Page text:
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Seattle-area hikes for everyone

Want to bring a dog? Go car-free? Get sweeping views of the Pacific Northwest? Stay a while?

On a sunny day, a dirt trail winds up a grassy hill toward evergreen trees, Dense evergreen trees are to the left, too. Shutterstock

The Seattle area is an amazing place for hiking—as you may have been able to tell from the abundance of boots and fleece everywhere you look. It’s little wonder, with the city nestled among gorgeous mountains. We’re surrounded by lakes, seemingly infinite rivers, and, of course, the Puget Sound, an inlet of the Pacific Ocean. We even have full-on old-growth forests within the city limits.

With literal lifetimes of hikes to choose from within a few hours of Seattle, there’s something for every skill level, need, and preference—but we’ve at least scratched the surface of them, whether you just want to hit the basics or dig extra deep for a little solitude.

As you explore the Pacific Northwest wonderland, though, remember to be safe and respectful: wear weather-appropriate layers, bring plenty of water, especially as the temperatures start to rise, and don’t ruin it for people who come after you by littering. Our full guide to hiking safety is right over here for your reference, and our guide to winter safety has some year-round pointers. The Washington Trails Association (WTA) are a great resource for trail guides, plus plenty of general, practical advice for hiking, too.

Let’s get started.

Essential Seattle-area hiking trails

From high above, a view of evergreen forests and wide, green fields, plus some houses. It’s partly cloudy, and tops of evergreen trees and a rock outcropping are visible in the foreground.
Mount Si.

If you’re wondering where to get started, here are some of the Seattle area’s greatest hiking hits. Most completely accessible for beginners, but they all offer excellent payoff that a seasoned hiker can appreciate, too, from the endlessly popular Mount Si to the offbeat, Instagrammable Mailbox Peak. Check out our full list here.

8 beginner hikes in and around Seattle

A wooden bridge zigzags through evergreen trees.
Carkeek Park.

New to hiking or new to Pacific Northwest hills—or just need some warm-up hikes? These eight options will take you through some iconic Seattle scenery without being too strenuous, from in-city hikes like Discovery Park to nearby Cougar Mountain, which is a great hike to take before moving onto more strenuous trips.

11 iconic fire lookout hikes

Tolmie Peak.

There are 93 fire lookouts across Washington and each one of them are bound to give you a great view. As their name suggests, they were once used to survey as much of the area as possible. Today, these structures perched on mountain summits offer anyone willing to make the steep hiking or climbing journey sweeping views of the Pacific Northwest. From Stevens Pass and Snoqualmie Pass to Mount Rainier, these lookouts are worth the journey. Explore them all here.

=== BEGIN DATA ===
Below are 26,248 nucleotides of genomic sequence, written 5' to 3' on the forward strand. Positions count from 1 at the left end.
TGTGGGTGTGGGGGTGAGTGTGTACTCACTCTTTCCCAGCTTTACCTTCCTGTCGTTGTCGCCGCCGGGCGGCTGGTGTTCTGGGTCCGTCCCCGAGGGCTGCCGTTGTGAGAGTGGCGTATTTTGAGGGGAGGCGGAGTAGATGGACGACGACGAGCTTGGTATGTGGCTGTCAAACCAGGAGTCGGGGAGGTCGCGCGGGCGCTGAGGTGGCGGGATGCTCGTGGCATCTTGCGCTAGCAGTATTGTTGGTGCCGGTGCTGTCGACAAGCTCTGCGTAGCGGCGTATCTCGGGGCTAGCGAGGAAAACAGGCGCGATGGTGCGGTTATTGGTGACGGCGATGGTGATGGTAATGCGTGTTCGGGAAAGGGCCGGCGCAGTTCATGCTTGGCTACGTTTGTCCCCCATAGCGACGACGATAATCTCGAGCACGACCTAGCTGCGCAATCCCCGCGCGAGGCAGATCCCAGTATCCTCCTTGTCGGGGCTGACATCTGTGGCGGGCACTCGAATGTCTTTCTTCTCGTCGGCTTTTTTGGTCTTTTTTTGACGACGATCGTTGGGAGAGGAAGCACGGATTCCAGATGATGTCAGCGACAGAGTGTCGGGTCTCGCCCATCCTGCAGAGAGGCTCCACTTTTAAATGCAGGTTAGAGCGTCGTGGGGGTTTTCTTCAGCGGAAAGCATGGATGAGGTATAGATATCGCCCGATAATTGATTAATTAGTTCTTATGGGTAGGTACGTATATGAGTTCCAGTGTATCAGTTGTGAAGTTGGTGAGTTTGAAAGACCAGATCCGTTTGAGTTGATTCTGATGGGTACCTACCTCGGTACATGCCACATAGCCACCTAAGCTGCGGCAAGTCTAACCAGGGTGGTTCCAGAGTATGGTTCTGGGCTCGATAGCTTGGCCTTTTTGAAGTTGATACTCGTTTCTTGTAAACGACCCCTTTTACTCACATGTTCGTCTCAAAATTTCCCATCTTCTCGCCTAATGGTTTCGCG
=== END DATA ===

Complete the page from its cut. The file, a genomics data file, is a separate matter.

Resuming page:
Transit-accessible Seattle-area hikes

A curved, wooden path winds through several different kinds of leaved trees and shrubs, with a built-in bench along the right side.
Discovery Park.

Not everyone who wants to experience a gorgeous hike has a car to get there—and even if you have a car, parking can be a pain. Luckily, there are plenty of hikes available a short bus ride away. Some of these are dependent on the seasonal Trailhead Direct shuttle. Plenty are in reach year-round, though, like Poo Poo Point in the Issaquah Alps—and some in-city destinations like Carkeek Park. Head right over here for the full list.

Essential backpacking trips near Seattle

A red tent pitched on a flat, rocky area lined with grass overlooking several mountains.
A backcountry campsite in the Cascades.

Want to stay on the trail for more than a day? These must-do trips are rated by difficulty level—from the breezy Shi Shi Beach to the strenuous, 75-mile adventure of the Pacific Crest Trail’s Section J—so you can choose your own outdoor adventure. Start falling in love with the backcountry here.

Dog-friendly hikes in and around Seattle

A brown dog wearing a gray coat stands in the snow by some vehicle tracks on a path leading into dense evergreen trees.
A hike-ready dog near Rattlesnake Ledge.

Despite Seattle’s love of dogs, some of the more popular hiking destinations are—technically—off-limits to pets. It’s a bummer, but thankfully there are plenty of options for taking your best friend on an extra-cool walk, like the challenging Heather Lake Trail or the gorgeous Lake Twenty-Two. See more Fido-friendly ideas here.

Wildflower hikes to explore near Seattle

A grassy field is brightly lit at the beginning of sunset, and is full of yellow and purple flowers. There’s a mountain looming in the background.